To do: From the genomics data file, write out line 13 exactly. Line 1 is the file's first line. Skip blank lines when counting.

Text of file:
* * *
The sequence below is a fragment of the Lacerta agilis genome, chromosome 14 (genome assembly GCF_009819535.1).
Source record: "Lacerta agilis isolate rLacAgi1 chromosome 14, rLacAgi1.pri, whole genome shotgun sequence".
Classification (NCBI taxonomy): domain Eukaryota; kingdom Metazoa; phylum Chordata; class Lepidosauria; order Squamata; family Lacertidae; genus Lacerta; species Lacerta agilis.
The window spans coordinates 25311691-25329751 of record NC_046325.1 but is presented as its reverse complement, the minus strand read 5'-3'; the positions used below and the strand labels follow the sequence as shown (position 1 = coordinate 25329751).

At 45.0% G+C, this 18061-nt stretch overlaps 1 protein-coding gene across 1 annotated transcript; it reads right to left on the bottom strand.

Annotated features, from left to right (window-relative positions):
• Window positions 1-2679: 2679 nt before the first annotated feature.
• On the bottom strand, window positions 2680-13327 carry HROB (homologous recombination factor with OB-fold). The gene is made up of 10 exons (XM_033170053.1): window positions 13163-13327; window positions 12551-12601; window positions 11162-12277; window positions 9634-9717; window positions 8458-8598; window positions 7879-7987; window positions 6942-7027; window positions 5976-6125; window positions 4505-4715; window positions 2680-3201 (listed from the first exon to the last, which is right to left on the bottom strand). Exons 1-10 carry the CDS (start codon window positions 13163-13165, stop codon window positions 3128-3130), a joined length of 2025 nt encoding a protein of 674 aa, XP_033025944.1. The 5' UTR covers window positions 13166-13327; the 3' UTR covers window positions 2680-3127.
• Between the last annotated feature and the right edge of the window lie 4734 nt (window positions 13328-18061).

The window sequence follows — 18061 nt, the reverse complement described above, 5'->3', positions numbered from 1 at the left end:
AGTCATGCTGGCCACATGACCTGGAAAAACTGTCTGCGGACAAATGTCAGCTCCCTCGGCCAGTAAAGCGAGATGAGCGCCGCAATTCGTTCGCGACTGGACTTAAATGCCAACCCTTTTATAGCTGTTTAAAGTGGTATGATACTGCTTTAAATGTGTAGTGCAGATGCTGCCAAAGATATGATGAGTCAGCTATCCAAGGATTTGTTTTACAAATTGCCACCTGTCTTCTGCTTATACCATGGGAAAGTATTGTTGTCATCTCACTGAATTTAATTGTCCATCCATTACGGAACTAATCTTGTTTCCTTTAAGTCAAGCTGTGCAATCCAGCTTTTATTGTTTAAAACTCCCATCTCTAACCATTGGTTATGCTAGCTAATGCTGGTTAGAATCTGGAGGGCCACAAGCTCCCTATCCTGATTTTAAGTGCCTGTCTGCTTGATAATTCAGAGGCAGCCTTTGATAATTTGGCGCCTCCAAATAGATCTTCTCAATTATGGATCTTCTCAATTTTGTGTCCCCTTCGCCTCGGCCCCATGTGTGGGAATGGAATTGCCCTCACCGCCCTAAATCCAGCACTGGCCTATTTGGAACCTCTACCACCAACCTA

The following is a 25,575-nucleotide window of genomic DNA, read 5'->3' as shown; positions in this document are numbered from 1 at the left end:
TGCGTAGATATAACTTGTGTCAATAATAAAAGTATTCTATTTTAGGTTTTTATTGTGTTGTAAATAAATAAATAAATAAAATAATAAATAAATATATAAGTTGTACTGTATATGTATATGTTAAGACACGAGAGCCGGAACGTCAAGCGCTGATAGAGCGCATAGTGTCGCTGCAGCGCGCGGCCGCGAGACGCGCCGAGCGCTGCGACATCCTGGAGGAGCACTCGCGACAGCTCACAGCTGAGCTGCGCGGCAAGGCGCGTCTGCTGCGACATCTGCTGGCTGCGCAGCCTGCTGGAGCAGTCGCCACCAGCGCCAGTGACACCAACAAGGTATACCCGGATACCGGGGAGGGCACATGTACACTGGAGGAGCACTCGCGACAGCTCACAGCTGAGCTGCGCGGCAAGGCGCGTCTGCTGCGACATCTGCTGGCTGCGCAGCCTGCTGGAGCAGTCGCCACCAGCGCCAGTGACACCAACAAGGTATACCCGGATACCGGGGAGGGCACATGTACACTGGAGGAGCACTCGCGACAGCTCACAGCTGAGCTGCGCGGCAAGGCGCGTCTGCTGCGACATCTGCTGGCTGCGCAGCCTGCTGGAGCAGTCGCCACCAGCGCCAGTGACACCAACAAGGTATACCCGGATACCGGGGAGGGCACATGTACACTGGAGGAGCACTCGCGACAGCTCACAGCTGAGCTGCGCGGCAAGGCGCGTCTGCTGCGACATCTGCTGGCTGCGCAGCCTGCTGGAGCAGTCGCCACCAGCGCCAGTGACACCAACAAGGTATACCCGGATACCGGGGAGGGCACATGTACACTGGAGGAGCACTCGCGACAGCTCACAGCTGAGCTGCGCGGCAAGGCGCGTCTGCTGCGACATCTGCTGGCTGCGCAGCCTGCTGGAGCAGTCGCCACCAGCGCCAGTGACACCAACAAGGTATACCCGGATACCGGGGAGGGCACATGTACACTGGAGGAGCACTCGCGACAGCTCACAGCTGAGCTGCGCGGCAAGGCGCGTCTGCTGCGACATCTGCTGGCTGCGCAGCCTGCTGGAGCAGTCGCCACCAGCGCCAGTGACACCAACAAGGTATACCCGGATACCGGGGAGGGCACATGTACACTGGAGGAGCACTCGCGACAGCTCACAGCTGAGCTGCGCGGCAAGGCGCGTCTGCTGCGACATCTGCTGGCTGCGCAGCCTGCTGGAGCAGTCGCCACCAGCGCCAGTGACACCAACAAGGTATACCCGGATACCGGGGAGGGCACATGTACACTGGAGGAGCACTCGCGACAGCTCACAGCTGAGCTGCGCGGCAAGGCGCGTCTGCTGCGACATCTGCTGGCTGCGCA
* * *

TGCGTAGATATAACTTGTGTCAATAATAAAAGTATTCTATTTTAGGTTTTTATTGTGTTGTAAATAAATAAATAAATAAAATAATAAATAAATATATAAGTTGTACTGTATATGTATATGTTAAGACACGAGAGCCGGAACGTCAAGCGCTGATAGAGCGCATAGTGTCGCTGCAGCGCGCGGCCGCGAGACGCGCCGAGCGCTGCGACATCCTGGAGGAGCACTCGCGACAGCTCACAGCTGAGCTGCGCGGCAAGGCGCGTCTGCTGCGACATCTGCTGGCTGCGCAGCCTGCTGGAGCAGTCGCCACCAGCGCCAGTGACACCAACAAGGTATACCCGGATACCGGGGAGGGCACATGTACACTGGAGGAGCACTCGCGACAGCTCACAGCTGAGCTGCGCGGCAAGGCGCGTCTGCTGCGACATCTGCTGGCTGCGCAGCCTGCTGGAGCAGTCGCCACCAGCGCCAGTGACACCAACAAGGTATACCCGGATACCGGGGAGGGCACATGTACACTGGAGGAGCACTCGCGACAGCTCACAGCTGAGCTGCGCGGCAAGGCGCGTCTGCTGCGACATCTGCTGGCTGCGCAGCCTGCTGGAGCAGTCGCCACCAGCGCCAGTGACACCAACAAGGTATACCCGGATACCGGGGAGGGCACATGTACACTGGAGGAGCACTCGCGACAGCTCACAGCTGAGCTGCGCGGCAAGGCGCGTCTGCTGCGACATCTGCTGGCTGCGCAGCCTGCTGGAGCAGTCGCCACCAGCGCCAGTGACACCAACAAGGTATACCCGGATACCGGGGAGGGCACATGTACACTGGAGGAGCACTCGCGACAGCTCACAGCTGAGCTGCGCGGCAAGGCGCGTCTGCTGCGACATCTGCTGGCTGCGCAGCCTGCTGGAGCAGTCGCCACCAGCGCCAGTGACACCAACAAGGTATACCCGGATACCGGGGAGGGCACATGTACACTGGAGGAGCACTCGCGACAGCTCACAGCTGAGCTGCGCGGCAAGGCGCGTCTGCTGCGACATCTGCTGGCTGCGCAGCCTGCTGGAGCAGTCGCCACCAGCGCCAGTGACACCAACAAGGTATACCCGGATACCGGGGAGGGCACATGTACACTGGAGGAGCACTCGCGACAGCTCACAGCTGAGCTGCGCGGCAAGGCGCGTCTGCTGCGACATCTGCTGGCTGCGCAGCCTGCTGGAGCAGTCGCCACCAGCGCCAGTGACACCAACAAGGTATACCCGGATACCGGGGAGGGCACATGTACACTGGAGGAGCACTCGCGACAGCTCACAGCTGAGCTGCGCGGCAAGGCGCGTCTGCTGCGACATCTGCTGGCTGCGCA